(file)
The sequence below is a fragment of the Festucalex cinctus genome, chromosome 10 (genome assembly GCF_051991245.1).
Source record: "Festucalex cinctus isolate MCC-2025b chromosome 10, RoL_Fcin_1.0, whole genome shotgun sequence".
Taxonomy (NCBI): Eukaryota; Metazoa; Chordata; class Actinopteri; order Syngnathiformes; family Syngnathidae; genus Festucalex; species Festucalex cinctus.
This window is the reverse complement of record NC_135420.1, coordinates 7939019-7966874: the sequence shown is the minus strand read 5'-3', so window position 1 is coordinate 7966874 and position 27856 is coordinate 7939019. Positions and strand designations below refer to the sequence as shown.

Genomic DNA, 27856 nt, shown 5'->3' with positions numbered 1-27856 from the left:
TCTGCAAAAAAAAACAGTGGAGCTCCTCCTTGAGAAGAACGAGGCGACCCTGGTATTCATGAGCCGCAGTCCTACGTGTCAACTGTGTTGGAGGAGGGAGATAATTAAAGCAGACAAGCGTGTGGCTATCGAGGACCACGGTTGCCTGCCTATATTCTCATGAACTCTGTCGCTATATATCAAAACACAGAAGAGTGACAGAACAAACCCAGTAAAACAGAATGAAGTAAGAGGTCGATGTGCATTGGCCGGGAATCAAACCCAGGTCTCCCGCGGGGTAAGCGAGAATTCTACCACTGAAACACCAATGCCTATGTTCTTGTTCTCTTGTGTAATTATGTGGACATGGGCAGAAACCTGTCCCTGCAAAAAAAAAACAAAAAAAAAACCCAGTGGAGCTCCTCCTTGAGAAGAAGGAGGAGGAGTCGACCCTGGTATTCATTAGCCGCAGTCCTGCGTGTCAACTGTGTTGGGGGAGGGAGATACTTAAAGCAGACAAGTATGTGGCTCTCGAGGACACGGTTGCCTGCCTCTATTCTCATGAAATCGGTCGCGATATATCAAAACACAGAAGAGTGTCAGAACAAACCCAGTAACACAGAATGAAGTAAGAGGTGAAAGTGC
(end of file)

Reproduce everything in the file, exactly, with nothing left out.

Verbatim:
The sequence below is a fragment of the Festucalex cinctus genome, chromosome 10 (genome assembly GCF_051991245.1).
Source record: "Festucalex cinctus isolate MCC-2025b chromosome 10, RoL_Fcin_1.0, whole genome shotgun sequence".
Taxonomy (NCBI): Eukaryota; Metazoa; Chordata; class Actinopteri; order Syngnathiformes; family Syngnathidae; genus Festucalex; species Festucalex cinctus.
This window is the reverse complement of record NC_135420.1, coordinates 7939019-7966874: the sequence shown is the minus strand read 5'-3', so window position 1 is coordinate 7966874 and position 27856 is coordinate 7939019. Positions and strand designations below refer to the sequence as shown.

Genomic DNA, 27856 nt, shown 5'->3' with positions numbered 1-27856 from the left:
TCTGCAAAAAAAAACAGTGGAGCTCCTCCTTGAGAAGAACGAGGCGACCCTGGTATTCATGAGCCGCAGTCCTACGTGTCAACTGTGTTGGAGGAGGGAGATAATTAAAGCAGACAAGCGTGTGGCTATCGAGGACCACGGTTGCCTGCCTATATTCTCATGAACTCTGTCGCTATATATCAAAACACAGAAGAGTGACAGAACAAACCCAGTAAAACAGAATGAAGTAAGAGGTCGATGTGCATTGGCCGGGAATCAAACCCAGGTCTCCCGCGGGGTAAGCGAGAATTCTACCACTGAAACACCAATGCCTATGTTCTTGTTCTCTTGTGTAATTATGTGGACATGGGCAGAAACCTGTCCCTGCAAAAAAAAAACAAAAAAAAAACCCAGTGGAGCTCCTCCTTGAGAAGAAGGAGGAGGAGTCGACCCTGGTATTCATTAGCCGCAGTCCTGCGTGTCAACTGTGTTGGGGGAGGGAGATACTTAAAGCAGACAAGTATGTGGCTCTCGAGGACACGGTTGCCTGCCTCTATTCTCATGAAATCGGTCGCGATATATCAAAACACAGAAGAGTGTCAGAACAAACCCAGTAACACAGAATGAAGTAAGAGGTGAAAGTGC